So in little more than a decade the Catholic Church had branded the enthusiastic, popular movement as heresy.

They were driven from France to hide in the valleys of northern Italy.

They organized the movement as a church with bishops, priests and deacons.

They began to claim to be the “true” church.

In AD 1214 Pope Innocent described the Waldensians as heretics and schismatics.

Such outbursts convinced the Waldensians that the Catholic Church was the harlot of Babylon described in Revelation.

After Waldo himself died, the movement continued to examine and reject other external traditional elements of the Catholic Church.

Altars, holy water, liturgies, pilgrimages, indulgences … church buildings and cemeteries.

Spread throughout various parts of Europe.

Helped lay the groundwork for further reform and eventual restoration.

Marsilius in Italy (AD 1275-1342)

Intellectual and devout.

Wanted the people, as well as himself, to know the will of God.

Coined these slogans:

“The only authority in the church is Scripture, the final seat of authority being the New Testament.”

Concerning the mission of the church:

“The church should concern itself with the spiritual welfare of mankind.”

Opposed the many false claims of the Roman Catholic Church.

Believed in the right of private judgment.

Stoutly maintained that priests had no power of physical force to compel men to obey Scripture.

He said, “No bishop or Pope has authority to define Christian truth as contained in the New Testament or to make binding laws.”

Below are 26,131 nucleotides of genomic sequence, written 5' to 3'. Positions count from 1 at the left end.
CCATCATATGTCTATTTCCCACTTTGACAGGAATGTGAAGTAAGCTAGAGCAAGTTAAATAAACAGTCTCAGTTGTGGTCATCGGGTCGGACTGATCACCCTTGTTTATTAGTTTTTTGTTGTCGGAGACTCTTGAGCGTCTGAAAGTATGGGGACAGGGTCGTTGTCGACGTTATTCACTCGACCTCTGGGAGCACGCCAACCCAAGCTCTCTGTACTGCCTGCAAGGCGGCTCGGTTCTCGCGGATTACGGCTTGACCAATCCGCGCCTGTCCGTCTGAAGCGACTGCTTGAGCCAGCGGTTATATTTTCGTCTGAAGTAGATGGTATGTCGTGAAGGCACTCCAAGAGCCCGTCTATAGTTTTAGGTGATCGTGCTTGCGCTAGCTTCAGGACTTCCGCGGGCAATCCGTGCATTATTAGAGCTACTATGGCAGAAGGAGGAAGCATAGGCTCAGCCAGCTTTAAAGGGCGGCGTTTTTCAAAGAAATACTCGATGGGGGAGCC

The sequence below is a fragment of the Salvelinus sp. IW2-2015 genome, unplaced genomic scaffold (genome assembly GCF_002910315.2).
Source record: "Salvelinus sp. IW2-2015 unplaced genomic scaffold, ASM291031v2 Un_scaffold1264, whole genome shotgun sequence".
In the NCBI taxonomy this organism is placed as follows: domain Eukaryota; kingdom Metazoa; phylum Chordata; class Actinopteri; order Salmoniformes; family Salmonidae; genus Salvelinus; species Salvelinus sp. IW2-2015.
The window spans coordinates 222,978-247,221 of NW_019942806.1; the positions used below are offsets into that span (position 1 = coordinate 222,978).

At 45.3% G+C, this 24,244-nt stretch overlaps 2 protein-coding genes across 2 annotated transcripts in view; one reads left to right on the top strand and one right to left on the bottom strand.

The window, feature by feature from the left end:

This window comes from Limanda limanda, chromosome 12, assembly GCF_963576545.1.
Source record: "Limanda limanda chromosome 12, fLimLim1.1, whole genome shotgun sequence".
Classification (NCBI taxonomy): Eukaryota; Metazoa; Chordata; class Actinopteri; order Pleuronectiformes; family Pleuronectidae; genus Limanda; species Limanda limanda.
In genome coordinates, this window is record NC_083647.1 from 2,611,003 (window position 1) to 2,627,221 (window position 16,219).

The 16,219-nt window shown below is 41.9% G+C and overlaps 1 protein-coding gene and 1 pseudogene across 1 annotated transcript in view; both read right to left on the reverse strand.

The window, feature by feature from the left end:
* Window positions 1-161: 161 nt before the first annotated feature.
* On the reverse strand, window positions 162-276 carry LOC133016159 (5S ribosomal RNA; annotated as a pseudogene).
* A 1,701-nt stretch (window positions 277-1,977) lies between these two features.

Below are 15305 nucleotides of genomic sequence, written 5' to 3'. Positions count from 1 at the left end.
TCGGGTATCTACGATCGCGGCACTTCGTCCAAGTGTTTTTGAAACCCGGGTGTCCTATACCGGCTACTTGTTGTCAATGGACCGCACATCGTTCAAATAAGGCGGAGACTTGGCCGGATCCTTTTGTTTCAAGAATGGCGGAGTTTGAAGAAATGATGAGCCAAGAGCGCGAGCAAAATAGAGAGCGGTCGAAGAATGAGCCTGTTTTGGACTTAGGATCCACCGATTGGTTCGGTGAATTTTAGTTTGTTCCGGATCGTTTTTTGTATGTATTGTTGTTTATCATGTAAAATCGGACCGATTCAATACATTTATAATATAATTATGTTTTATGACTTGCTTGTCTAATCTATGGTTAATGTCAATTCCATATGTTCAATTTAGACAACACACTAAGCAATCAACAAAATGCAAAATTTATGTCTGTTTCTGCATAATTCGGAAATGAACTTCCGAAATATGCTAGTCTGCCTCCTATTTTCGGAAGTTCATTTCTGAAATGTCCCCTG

He was bold to say that Peter had no higher rank than any other apostle and that there was no Bible evidence that he was ever in Rome.

He made brave and heroic efforts to put the Bible into the hands of the common people.

William of Occam in England (c. AD 1300-1349)

A distinguished scholar and professor at Oxford University in England.

Ockham was the village in the English county of Surrey where he was born.

A Franciscan friar who studied logic.

You may have heard of the following principle named after him.

Occam's razor (or Ockham's razor) is a principle from philosophy. Suppose that two explanations exist for an occurrence. In this case the simpler one is usually better. Another way of saying it is that the more assumptions you have to make, the more unlikely an explanation is. Occam's razor applies especially in the philosophy of science, but also more generally.

William of Occam was the most powerful critic in his day of the Catholic Church.

As a theologian, widely known and highly respected.

Willing to speak his mind when it was not popular to do so.

Said, “Scripture, and not the decisions of councils and popes, is alone binding on the Christian.” (Source: Williston Walker, A History of the Christian Church.)